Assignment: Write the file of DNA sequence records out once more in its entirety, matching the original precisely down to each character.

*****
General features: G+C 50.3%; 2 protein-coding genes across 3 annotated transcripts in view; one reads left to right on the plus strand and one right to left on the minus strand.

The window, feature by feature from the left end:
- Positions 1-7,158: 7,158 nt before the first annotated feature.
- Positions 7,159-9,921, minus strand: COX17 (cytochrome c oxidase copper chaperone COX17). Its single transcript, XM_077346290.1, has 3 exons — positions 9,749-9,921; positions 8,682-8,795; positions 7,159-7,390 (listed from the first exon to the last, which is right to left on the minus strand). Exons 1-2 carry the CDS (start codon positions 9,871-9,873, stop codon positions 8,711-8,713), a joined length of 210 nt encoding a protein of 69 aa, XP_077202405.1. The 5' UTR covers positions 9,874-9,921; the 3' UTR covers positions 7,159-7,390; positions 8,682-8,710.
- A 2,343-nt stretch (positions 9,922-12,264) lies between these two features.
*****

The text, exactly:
General features: G+C 50.3%; 2 protein-coding genes across 3 annotated transcripts in view; one reads left to right on the plus strand and one right to left on the minus strand.

The window, feature by feature from the left end:
- Positions 1-7,158: 7,158 nt before the first annotated feature.
- Positions 7,159-9,921, minus strand: COX17 (cytochrome c oxidase copper chaperone COX17). Its single transcript, XM_077346290.1, has 3 exons — positions 9,749-9,921; positions 8,682-8,795; positions 7,159-7,390 (listed from the first exon to the last, which is right to left on the minus strand). Exons 1-2 carry the CDS (start codon positions 9,871-9,873, stop codon positions 8,711-8,713), a joined length of 210 nt encoding a protein of 69 aa, XP_077202405.1. The 5' UTR covers positions 9,874-9,921; the 3' UTR covers positions 7,159-7,390; positions 8,682-8,710.
- A 2,343-nt stretch (positions 9,922-12,264) lies between these two features.